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The Access Wizard Newsletter Tips, Tricks, and Traps for Access Users and Developers
October 2011

How to Avoid Unwanted Help with Misspellings

I was on the streets of Boston last spring and noticed a boy scout standing on the corner. He was doing the good-deed-a-day routine by helping little old ladies cross the street - a good thing to do. However, I noticed that as he approached one older lady about to cross, she became angry and threatened to hit him with her cane. Evidently help crossing the street was not what was wanted.

Access has a similar built-in help system for those of us who have trouble spelling: AutoCorrect. While you're typing, if you make a common spelling error, say hte instead of the, it will automatically correct your entry.

Usually this is a good thing; however, occasionally there may be a term used in your database that Access insists on correcting when you don't want it to.

In this month's Wizard, we'll tackle the issue of how to refuse the AutoCorrect help for selected misspellings.

In this Issue
  • Tip of the Month - Consider the Need for a New Database vs. including something in an Existing Database
  • The Problem
  • Solution One: Easy and Focused
  • Solution Two: Tougher, but More Global
  • Conclusion
  • Trap of the Month - Name AutoCorrect vs. AutoCorrect

  • The Problem

    Let's say that you supply a service called In Home Supports and you use the acronym IHS. It can get really annoying to have Access continually correct your intended typing by replacing it with HIS. There are two approaches to solving this problem.


    Solution One: Easy and Focused

    This quick fix is easy, fast, and focused. Open the form in design mode where you may want to type your word. Right click on the control that may contain the misspelling. Click on properties, click on the Other Tab, then change AutoCorrect from Yes to No.

    This approach is limited to a single control. Essentially if you choose this option then no matter what you put into the textbox, the AutoCorrect engine will ignore it.

    The advantage of this is that it is fast and easy.

    The disadvantages, unfortunately, are a bit more significant:

    • This fix is for a single control. You will have to repeat this process for every textbox where you may be typing this particular word.
    • It's a sledge hammer; it takes away the positive effect of protecting you from other common spelling mistakes.


    Solution Two: Tougher, but More Global

    For 2010, click on the File Tab then click on proofing | Auto Correct options.

    For 2007, click on the Office Circle in the top left hand side of the Screen, click on proofing | Auto Correct options.

    For Access 2003 and earlier, Select Tools from the menu on the top of the screen, then click on Options, followed by Auto Correct Options.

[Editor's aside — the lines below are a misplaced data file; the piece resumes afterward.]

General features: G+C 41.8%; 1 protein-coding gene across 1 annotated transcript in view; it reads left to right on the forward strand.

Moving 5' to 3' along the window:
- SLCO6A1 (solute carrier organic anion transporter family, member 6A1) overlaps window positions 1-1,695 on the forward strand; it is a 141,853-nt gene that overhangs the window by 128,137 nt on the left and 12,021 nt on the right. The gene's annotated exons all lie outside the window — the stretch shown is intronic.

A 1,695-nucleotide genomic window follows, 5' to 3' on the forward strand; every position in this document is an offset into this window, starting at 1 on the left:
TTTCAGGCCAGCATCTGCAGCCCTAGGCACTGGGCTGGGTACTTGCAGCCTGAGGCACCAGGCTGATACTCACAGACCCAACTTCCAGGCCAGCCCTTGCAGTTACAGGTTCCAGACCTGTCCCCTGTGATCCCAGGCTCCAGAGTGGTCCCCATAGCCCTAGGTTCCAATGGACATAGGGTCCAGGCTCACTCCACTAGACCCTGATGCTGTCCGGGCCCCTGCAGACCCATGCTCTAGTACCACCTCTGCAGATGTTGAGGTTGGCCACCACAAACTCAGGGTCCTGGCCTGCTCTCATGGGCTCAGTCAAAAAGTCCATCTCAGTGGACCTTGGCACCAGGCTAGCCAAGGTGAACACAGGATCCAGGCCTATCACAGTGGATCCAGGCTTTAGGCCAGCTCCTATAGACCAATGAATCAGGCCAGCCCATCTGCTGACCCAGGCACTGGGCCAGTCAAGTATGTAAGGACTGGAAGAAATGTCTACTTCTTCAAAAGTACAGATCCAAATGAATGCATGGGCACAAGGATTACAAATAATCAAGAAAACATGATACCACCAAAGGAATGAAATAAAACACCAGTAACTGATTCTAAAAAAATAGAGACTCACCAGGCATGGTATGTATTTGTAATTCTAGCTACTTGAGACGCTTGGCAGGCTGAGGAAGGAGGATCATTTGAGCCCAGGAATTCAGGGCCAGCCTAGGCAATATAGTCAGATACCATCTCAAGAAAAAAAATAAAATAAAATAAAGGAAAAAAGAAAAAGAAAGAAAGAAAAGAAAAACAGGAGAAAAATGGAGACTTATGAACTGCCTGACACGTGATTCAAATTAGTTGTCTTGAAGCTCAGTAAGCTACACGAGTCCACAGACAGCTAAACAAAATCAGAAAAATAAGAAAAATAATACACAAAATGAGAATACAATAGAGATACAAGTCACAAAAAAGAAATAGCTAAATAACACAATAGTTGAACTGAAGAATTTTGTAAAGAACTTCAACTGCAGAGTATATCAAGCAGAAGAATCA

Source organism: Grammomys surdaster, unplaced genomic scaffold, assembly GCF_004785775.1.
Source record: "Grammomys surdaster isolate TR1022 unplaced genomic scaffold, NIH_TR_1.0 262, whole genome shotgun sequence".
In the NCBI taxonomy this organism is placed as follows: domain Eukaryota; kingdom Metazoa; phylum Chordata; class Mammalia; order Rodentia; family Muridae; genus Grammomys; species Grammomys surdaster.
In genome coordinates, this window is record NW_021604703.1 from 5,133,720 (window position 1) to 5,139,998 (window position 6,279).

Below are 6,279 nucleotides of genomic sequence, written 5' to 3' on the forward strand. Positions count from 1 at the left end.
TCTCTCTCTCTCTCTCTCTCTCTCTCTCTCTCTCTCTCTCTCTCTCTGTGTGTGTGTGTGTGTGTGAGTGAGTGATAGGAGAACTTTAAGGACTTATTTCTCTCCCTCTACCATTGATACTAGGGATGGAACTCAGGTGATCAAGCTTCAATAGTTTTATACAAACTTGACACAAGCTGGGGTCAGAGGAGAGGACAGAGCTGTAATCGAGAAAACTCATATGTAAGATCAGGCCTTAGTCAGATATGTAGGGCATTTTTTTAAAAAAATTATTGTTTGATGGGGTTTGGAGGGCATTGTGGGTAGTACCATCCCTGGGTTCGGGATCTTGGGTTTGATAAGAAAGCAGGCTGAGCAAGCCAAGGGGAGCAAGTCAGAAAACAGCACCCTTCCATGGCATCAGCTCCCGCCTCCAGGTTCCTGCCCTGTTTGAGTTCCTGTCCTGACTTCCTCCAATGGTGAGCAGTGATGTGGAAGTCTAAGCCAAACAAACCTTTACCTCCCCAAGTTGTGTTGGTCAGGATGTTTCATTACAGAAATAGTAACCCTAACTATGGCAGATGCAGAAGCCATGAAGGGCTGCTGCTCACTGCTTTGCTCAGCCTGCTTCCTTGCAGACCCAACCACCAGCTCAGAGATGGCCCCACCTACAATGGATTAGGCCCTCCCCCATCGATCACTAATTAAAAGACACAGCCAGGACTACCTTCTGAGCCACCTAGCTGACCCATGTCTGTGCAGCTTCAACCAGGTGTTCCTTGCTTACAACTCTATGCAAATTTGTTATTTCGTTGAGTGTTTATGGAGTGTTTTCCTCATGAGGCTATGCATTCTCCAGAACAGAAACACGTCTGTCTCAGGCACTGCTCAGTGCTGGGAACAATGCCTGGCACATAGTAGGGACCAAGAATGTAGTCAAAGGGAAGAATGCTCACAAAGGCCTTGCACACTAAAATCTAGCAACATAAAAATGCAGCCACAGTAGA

You'll get a dialog box with a Replace along with an entry area. Enter the word that you no longer want to AutoCorrect into the find box - this will then bring up the word that it has been replacing. Click on the delete button and then click OK twice. From that point on, any time you type your chosen word, the AutoCorrect wizard will ignore your misspelling.

    One caveat here, make sure you eliminate only the word you want to no longer AutoCorrect. If you get overzealous on this screen, you take away the beneficial aspects of the spelling wizard.


    Conclusion

    For the most part, spelling correction is a valuable tool. However, when you have a word that you don't want changed, you can now have it blissfully ignore what it would otherwise consider an error.


    Trap of the Month - Name AutoCorrect vs. AutoCorrect

    The Name AutoCorrect feature is different than the AutoCorrect feature. The Name AutoCorrect feature corrects references between objects within your database. For instance, if you have a summer camp application with a table named "Cabins" and you want to change the name to "tblCabins" so that it is consistent with a naming convention, the Name AutoCorrect feature will help to ripple this change through out your database.

    This is a power feature; make sure you don't get it confused with AutoCorrect.


    Tip of the Month - Consider the Need for a New Database vs. including something in an Existing Database

    Once you understand the power that comes from organizing your data into a database, you may start to see problems that can be solved through the creation of a new Access application.

    Although it certainly makes sense to turn to Access to solve a problem, a new database may not be the way to go. If you have an existing Application that would lend itself to having the new application interweaved, then that may be a more efficient way to solve the problem.

    This has the potential to be a huge savings. Stay tuned for a future Wizard that delves into this issue more fully.

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